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Re: Car fuel use, actual vs. stated

Postby zzsstt » Mon Oct 25, 2010 10:11 am

munter wrote:Interesting - less than 7 is a pretty good result for the Pulsar. I have found that E10 seems to return poorer economy numbers than regular unleaded and it almost feels like I would get better $/km if I paid the little extra for regular unleaded (while I still can!).


There's a lot less energy in ethanol than in petrol (21MJ/L vs. 34MJ/L) and even less in methanol (18MJ/L). So replacing 10% of the petrol with alcohol will reduce the overall MJ/L of energy in the fuel. The knock-on affect is that because the energy requirement of the vehicle remains constant, the fuel usage will increase. This can be overcome by using a higher compression ratio in the engine, as alcohol has a higher octane rating and therefore can be used with an increased compression ratio which gives better efficiency, but then the engine will not run "ordinary" octane fuel.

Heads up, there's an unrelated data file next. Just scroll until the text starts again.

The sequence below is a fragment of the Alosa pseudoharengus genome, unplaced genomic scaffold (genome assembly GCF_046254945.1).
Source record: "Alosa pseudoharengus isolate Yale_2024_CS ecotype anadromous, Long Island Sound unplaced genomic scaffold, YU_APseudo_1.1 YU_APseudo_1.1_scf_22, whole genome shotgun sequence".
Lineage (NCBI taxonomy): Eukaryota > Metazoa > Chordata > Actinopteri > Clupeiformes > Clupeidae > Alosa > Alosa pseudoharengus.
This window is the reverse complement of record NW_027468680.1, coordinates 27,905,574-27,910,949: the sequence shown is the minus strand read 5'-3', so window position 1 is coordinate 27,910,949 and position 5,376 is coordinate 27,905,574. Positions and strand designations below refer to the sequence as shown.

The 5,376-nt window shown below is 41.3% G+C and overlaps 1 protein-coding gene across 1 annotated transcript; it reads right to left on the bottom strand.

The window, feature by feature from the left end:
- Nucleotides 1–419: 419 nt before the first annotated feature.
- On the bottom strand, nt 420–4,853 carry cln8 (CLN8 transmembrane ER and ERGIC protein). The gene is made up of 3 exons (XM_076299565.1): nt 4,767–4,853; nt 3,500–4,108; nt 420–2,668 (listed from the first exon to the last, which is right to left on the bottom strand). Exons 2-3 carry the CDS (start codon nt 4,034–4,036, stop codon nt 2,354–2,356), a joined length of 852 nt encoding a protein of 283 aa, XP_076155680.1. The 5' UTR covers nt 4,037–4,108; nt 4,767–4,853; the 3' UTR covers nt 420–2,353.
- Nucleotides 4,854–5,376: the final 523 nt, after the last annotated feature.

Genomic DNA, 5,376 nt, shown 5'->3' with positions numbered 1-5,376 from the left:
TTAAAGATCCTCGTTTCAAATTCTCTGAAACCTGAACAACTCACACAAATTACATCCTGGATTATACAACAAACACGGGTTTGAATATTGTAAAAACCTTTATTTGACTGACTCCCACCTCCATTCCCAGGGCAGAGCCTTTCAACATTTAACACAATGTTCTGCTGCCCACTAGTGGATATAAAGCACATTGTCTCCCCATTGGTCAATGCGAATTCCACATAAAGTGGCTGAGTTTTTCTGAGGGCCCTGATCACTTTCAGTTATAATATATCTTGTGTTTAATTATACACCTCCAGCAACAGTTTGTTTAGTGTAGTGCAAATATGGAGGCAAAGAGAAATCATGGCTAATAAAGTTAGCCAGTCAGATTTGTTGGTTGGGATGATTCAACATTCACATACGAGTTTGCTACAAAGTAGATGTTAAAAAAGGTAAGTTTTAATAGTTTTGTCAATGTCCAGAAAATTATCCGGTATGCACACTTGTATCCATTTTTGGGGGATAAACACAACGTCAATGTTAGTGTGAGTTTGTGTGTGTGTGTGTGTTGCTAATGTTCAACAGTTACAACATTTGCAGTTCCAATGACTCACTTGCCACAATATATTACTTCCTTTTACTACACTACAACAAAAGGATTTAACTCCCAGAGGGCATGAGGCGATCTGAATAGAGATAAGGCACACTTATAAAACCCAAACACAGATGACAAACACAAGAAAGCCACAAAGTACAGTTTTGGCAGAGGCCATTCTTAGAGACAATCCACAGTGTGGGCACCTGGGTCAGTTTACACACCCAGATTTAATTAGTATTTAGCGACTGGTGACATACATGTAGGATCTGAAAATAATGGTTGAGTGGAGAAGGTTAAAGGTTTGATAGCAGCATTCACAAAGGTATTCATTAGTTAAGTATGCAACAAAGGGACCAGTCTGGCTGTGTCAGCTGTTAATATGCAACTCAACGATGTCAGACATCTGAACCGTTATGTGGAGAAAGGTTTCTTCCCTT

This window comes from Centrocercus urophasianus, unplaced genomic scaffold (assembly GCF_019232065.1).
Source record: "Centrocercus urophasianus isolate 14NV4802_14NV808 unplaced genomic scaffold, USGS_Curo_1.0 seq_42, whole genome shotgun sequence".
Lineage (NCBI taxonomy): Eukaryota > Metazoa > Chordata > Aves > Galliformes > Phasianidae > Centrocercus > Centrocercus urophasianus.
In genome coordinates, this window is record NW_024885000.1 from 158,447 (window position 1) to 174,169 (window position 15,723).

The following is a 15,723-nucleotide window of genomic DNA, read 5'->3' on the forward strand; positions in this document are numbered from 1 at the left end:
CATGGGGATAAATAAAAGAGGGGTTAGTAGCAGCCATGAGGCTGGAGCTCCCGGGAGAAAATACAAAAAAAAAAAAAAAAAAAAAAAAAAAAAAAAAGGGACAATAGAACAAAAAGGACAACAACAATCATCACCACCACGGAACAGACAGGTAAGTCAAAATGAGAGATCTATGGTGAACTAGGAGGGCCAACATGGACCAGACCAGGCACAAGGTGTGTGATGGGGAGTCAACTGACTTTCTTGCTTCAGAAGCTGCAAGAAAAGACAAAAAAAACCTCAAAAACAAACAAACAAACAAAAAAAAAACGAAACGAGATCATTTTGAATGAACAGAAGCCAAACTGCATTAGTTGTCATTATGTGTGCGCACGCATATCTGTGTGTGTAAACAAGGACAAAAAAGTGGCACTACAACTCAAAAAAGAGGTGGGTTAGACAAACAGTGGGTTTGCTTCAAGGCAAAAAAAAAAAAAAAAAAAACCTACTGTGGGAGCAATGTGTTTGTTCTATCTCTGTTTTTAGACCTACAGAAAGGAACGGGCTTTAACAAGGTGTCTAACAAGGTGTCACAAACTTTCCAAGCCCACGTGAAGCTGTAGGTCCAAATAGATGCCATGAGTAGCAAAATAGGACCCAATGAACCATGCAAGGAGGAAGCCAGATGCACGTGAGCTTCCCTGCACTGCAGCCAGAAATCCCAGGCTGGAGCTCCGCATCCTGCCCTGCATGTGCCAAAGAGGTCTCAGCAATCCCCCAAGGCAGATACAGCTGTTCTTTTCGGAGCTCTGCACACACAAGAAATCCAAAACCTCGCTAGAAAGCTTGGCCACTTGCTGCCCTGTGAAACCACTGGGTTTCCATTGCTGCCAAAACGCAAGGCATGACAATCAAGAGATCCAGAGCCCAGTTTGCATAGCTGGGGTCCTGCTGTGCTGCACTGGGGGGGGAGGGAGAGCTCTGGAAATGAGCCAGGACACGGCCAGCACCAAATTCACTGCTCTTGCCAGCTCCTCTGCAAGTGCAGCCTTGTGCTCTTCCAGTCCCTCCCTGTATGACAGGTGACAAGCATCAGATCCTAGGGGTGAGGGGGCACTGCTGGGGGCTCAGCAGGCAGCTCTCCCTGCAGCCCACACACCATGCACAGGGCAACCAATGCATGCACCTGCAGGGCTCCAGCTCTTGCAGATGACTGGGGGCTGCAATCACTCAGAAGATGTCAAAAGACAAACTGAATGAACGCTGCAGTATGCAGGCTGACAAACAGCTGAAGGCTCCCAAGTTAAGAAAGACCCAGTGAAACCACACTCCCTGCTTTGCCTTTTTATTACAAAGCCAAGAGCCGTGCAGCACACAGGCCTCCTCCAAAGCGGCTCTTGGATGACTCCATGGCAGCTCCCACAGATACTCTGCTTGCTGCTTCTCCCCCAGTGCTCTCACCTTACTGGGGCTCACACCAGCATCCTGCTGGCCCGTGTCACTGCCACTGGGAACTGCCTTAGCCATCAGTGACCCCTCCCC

From a CO2 viewpoint, both ethanol and petrol produce much the same amounts of CO2 to generate the same energy, so in a standard engine E10 will generate much the same amount of CO2, and use slightly more fuel. However ethanol is classed as a "renewable" fuel, and if the math is done correctly it can be shown to be beneficial to the environment. If does also burn cleaner, producing less other emissions, although as petrol engines improve that gap has narrowed somewhat.

At present the main issue with vehicles being "E10 compatible" has nothing to do with emssions, it simply relates to the alcohol degrading many of the rubber hoses and seals in engines not designed to use it.